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How Green Is Sotomayor?

What can we say about Judge Sotomayor's approach to environmental matters? Here are some assessments from Richard Frank (Legal Planet) and Kate Sheppard (Grist).

cboldt (mail):
Interesting contrast in the two reports.
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Separately, based on the comment that "The Clean Water Act says that these intake structures must use the "best technology available'," I had the thought that in many cases, Congress invites judges to "make specific law," because Congress itself has not done so, or because Congress has passed a law that cannot be carried out literally. "Best technology available," indeed.
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Given that sort of statutory mumbo-jumbo from Congress, I'd let a judge substitute his or her own sense, carte blanc, and not call it "activism." I likewise would not attach any significance to the decision being upheld or reversed by a different judge, who is also invited to substitute his/her own sense.
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My interpretation of "best technology available" is a mandate to discard the cost consideration entirely, and take "best" as informing only the performance aspect. Economic feasibility or sensibility doesn't play in this creation of Congress. They ordered the "best", and if that means "Bentley" where an Escalade would do, then Bentley it is.
5.29.2009 9:43am
Oren:

Separately, based on the comment that "The Clean Water Act says that these intake structures must use the "best technology available'," I had the thought that in many cases, Congress invites judges to "make specific law," because Congress itself has not done so, or because Congress has passed a law that cannot be carried out literally. "Best technology available," indeed.

I would assume that it means that the EPA must set guidelines for best available technology and that their interpretation meets the Chevron deference test. The argument here was that the EPA's use of CBA is not statutorily permissible, even under Chevron.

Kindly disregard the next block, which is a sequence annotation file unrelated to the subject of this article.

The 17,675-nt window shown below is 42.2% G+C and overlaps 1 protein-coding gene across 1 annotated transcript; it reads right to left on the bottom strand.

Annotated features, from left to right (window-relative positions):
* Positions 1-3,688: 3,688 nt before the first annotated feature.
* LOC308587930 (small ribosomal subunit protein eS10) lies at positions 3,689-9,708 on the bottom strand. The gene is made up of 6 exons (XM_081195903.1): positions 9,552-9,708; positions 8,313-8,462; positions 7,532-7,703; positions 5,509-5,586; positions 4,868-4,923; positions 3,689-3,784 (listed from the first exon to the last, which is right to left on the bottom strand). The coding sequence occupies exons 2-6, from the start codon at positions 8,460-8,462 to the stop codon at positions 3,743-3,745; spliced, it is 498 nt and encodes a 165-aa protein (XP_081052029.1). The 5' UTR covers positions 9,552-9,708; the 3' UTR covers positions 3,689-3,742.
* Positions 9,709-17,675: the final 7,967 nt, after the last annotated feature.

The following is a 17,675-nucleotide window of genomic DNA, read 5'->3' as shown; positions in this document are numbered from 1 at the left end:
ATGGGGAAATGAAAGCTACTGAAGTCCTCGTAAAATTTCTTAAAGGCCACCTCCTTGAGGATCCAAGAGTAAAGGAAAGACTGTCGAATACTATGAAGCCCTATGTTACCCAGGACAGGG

I might be wrong.
5.29.2009 11:03am
Sean Hecht (mail) (www):
cboldt,
Oren is correct.
In passing legislation such as the Clean Water Act that delegates rulemaking and other implementation authority to administrative agencies, Congress is giving those agencies the authority to use what you call their "sense" (what others have called expertise and/or policymaking authority) to resolve ambiguities and to fill in details. In such situations, Congress has given agencies (not courts) the authority to make specific law, in the form of rules and guidance. Under Chevron v NRDC, courts are not supposed to substitute their judgment for the judgment of agencies where agencies have interpreted a statute's requirements in any reasonable way consistent with statutory language.
5.29.2009 11:43am
cboldt (mail):
-- Under Chevron v NRDC, courts are not supposed to substitute their judgment for the judgment of agencies where agencies have interpreted a statute's requirements in any reasonable way consistent with statutory language. --
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My point was that the word "best" can be fairly taken as not admitting discretion on the part of the rulemaker. I understand that we are discussing opposing outcomes as to whether an agency rule will stand, and the arguments that go to each. As my first post said, I wouldn't fault a judge for taking EITHER side of that. To put the case in the judge's hands, the statute says "best," and demands a single acceptable solution. If the regulation admits a technical solution that is not best, then the regulation is directly opposite the statutory mandate, and can be rejected by the court, in perfect conformity with the Chevron test.
5.29.2009 11:58am
Spitzer:
Answer: As green as Obama tells her to be.
5.29.2009 12:39pm
A. Non E. Mouse (mail):
If cap and trade passes, the wise Latina will have to side with the Latino population who are angry about their utility bills tripling...and overrule cap and trade if it makes it to SCOTUS and she's on it. This wise Caucasiana is down with that.
5.29.2009 2:27pm
Oren:

If cap and trade passes, the wise Latina will have to side with the Latino population who are angry about their utility bills tripling...and overrule cap and trade if it makes it to SCOTUS and she's on it.

On what grounds, exactly? I mean, if the SCOTUS could overrule any law that made the population angry, we'd have quite a different country.
5.29.2009 6:03pm

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